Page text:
Just a bit of background information about me: I studied physics in college. I never really settled on a specialty, which is part of the reason why I’m a lawyer now instead of an eternal adjunct, but I did enjoy the class I took in general relativity.
One of the things we covered was the Alcubierre warp drive. It’s basically a way to get people used to thinking about weird spacetime metrics, with the “warp drive” name being used to sell it to bored college students. The core concept is that a particular deformation of spacetime would allow travel through space at a speed that appears, to the outside observer, to be faster than the speed of light.
To be clear, there is no reason to think the Alcubierre warp drive is physically possible. Just because the math allows something doesn’t imply that nature will let us get away with it. But for all that, it has inspired popular science articles for decades. And legit science is still being done to explore the concept, such as at NASA’s Eagleworks, which more recently got involved with the EM Drive.
One Eagleworks guy, Harold White, has done work on the warp drive to try to make it feasible. His work was the inspiration for today’s patent application: The Alcubierre-White Warp Drive Machine.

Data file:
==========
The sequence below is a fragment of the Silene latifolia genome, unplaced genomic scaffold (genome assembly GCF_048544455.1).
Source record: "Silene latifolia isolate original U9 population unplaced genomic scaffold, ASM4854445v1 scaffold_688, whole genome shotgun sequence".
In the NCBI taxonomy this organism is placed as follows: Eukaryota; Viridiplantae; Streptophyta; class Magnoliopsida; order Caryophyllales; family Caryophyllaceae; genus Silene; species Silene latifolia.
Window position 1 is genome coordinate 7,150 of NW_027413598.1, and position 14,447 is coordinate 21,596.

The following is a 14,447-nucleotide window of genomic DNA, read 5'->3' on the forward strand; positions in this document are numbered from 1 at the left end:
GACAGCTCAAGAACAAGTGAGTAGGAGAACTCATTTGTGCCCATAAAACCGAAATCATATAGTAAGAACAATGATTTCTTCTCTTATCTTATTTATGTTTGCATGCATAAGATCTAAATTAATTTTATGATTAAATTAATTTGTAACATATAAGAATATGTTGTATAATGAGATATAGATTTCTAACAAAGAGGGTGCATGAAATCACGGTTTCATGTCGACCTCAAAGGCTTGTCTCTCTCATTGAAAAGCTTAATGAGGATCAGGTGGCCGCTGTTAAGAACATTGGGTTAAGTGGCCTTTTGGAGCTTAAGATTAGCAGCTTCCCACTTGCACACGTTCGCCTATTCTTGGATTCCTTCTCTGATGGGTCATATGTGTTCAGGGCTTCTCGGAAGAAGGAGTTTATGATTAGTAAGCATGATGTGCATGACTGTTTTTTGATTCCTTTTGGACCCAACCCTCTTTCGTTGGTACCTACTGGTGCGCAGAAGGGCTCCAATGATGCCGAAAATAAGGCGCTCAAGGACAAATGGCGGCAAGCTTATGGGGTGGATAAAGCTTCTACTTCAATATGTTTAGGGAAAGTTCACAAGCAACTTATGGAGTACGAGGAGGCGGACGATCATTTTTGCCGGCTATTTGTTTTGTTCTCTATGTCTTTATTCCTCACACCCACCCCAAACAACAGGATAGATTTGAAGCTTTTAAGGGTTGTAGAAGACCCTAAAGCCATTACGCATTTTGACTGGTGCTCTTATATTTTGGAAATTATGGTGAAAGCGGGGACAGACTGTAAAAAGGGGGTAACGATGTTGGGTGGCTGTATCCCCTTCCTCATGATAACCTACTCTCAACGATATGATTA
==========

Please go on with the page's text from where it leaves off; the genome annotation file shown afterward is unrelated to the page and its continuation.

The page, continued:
I’m not going to get into the physics of it. Maybe such a thing is possible, and maybe this patent application does describe a theory for a working warp drive. But it seems undisputed that nobody has built it, and the underlying principles remain unproven. That’s why the application was rejected as being inoperable. The USPTO said, “However, as warp drives are theoretical, as is generating gravity and anti-gravity, and superliminal travel is not possible because it contradicts Special Relativity (e.g. E=MC^2), the invention is considered inoperative.”
I actually have some sympathy for the applicant here, because the Examiner was wrong. The whole point of an Alcubierre drive is that it doesn’t violate special relativity–the space ship moves slower than light in a small portion of space, and then space itself moves too.
But I do agree with the Examiner that the application doesn’t actually enable a person to make or use such a drive. In an interview with the inventor, he said the problem was that the USPTO didn’t understand the physics. As I see it, the true problem was that the inventor didn’t understand the patent system. I have shown on this blog that impossible things can get patents–a sufficiently credible letter by someone with the appropriate abbreviations after their name will get you over this hump. But they’ll never let you get away with claiming science fiction if you don’t describe how to make the thing.
And that’s the real difference between the warp drive and something like homeopathy. It’s easy to slap a jar of water with a leather strap–it’s hard to build a spaceship.